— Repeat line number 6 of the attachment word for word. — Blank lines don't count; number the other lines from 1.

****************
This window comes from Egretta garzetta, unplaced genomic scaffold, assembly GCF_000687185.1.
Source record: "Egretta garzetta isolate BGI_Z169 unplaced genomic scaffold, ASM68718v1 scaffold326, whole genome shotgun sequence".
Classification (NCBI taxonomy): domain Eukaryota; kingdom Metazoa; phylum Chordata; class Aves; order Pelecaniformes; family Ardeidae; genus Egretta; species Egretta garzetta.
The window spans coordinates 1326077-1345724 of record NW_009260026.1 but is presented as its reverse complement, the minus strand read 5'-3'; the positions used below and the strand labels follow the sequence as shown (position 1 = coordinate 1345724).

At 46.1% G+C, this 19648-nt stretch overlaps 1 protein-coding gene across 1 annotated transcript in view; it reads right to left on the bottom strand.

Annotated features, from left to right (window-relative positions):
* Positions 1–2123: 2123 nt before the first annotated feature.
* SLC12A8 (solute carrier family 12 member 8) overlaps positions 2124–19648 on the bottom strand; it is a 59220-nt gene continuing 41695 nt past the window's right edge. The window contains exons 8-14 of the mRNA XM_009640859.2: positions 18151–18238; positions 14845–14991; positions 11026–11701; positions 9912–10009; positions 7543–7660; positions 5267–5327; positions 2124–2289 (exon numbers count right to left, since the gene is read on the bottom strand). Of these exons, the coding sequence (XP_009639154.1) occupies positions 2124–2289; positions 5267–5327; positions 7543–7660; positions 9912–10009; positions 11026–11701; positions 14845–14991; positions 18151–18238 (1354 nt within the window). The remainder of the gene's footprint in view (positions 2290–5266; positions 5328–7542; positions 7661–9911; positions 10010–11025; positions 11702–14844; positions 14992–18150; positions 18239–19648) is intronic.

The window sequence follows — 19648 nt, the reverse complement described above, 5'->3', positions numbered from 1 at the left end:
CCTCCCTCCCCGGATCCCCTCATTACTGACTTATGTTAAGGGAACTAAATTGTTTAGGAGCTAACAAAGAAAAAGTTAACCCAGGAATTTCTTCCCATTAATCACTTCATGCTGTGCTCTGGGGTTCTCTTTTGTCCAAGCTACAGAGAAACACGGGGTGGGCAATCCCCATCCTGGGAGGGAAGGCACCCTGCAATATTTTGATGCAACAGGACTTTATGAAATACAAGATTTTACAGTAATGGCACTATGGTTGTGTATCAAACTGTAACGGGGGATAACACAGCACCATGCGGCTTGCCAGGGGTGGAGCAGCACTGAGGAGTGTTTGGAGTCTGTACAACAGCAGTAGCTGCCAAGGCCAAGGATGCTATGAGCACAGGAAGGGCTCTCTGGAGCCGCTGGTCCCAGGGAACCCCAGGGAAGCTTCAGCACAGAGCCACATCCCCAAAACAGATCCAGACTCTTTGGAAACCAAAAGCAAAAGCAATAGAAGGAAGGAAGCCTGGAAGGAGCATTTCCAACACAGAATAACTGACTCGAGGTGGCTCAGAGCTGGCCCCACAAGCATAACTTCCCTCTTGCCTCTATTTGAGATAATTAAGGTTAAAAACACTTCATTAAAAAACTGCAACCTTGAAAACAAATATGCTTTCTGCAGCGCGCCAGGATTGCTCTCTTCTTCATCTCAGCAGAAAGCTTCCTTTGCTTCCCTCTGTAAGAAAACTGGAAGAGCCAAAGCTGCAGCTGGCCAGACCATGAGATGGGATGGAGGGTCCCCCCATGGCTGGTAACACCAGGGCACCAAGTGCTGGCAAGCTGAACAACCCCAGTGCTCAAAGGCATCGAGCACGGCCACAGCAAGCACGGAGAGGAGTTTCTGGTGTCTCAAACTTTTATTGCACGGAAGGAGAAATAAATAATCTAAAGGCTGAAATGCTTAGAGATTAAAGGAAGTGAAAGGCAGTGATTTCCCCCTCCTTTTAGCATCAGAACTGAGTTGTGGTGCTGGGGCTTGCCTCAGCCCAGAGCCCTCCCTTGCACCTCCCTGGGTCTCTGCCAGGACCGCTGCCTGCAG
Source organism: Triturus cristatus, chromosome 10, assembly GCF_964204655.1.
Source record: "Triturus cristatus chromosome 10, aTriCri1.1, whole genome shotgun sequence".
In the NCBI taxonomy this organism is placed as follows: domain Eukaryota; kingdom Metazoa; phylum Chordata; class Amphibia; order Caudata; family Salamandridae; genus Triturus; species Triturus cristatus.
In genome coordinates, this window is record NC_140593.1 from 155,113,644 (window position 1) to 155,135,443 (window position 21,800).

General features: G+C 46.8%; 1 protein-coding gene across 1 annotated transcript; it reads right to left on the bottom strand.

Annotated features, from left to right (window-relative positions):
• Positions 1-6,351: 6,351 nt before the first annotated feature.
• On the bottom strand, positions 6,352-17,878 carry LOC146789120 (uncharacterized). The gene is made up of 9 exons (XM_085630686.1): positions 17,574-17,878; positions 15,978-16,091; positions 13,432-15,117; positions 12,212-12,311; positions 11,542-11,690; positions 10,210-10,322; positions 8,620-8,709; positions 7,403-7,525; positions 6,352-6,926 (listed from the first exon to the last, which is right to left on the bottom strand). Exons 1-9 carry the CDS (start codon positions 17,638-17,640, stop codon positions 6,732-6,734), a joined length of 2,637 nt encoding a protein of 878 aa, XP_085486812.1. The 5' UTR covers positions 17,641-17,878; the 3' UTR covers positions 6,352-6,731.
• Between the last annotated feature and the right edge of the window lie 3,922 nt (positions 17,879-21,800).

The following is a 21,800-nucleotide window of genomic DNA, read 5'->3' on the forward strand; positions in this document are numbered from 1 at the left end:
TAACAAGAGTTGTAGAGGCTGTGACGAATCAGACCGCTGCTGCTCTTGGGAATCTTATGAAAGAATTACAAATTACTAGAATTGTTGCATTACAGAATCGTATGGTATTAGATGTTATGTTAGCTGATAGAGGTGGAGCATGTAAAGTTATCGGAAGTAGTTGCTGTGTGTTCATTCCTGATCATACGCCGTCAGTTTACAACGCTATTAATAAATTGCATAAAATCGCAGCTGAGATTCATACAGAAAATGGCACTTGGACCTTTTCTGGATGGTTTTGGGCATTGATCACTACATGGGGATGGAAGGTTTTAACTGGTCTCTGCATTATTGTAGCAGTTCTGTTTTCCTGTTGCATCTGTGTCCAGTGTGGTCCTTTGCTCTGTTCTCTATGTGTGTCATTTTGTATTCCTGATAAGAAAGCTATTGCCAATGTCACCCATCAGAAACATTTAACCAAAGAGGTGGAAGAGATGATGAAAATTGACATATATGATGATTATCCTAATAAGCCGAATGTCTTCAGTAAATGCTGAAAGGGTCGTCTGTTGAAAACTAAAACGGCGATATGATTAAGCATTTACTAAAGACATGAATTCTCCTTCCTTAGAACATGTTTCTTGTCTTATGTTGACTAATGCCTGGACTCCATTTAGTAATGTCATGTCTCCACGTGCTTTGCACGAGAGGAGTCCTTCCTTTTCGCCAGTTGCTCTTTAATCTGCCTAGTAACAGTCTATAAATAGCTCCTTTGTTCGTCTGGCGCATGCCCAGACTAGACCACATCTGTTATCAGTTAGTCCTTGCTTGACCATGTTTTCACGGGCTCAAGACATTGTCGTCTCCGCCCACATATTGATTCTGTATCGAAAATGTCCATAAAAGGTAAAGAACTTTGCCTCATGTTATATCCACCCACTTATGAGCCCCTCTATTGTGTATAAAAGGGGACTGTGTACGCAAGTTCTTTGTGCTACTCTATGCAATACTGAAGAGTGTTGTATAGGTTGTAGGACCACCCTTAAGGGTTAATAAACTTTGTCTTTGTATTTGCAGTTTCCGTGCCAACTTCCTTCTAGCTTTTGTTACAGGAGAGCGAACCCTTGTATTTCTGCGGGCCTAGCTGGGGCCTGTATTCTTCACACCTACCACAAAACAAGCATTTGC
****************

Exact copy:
Annotated features, from left to right (window-relative positions):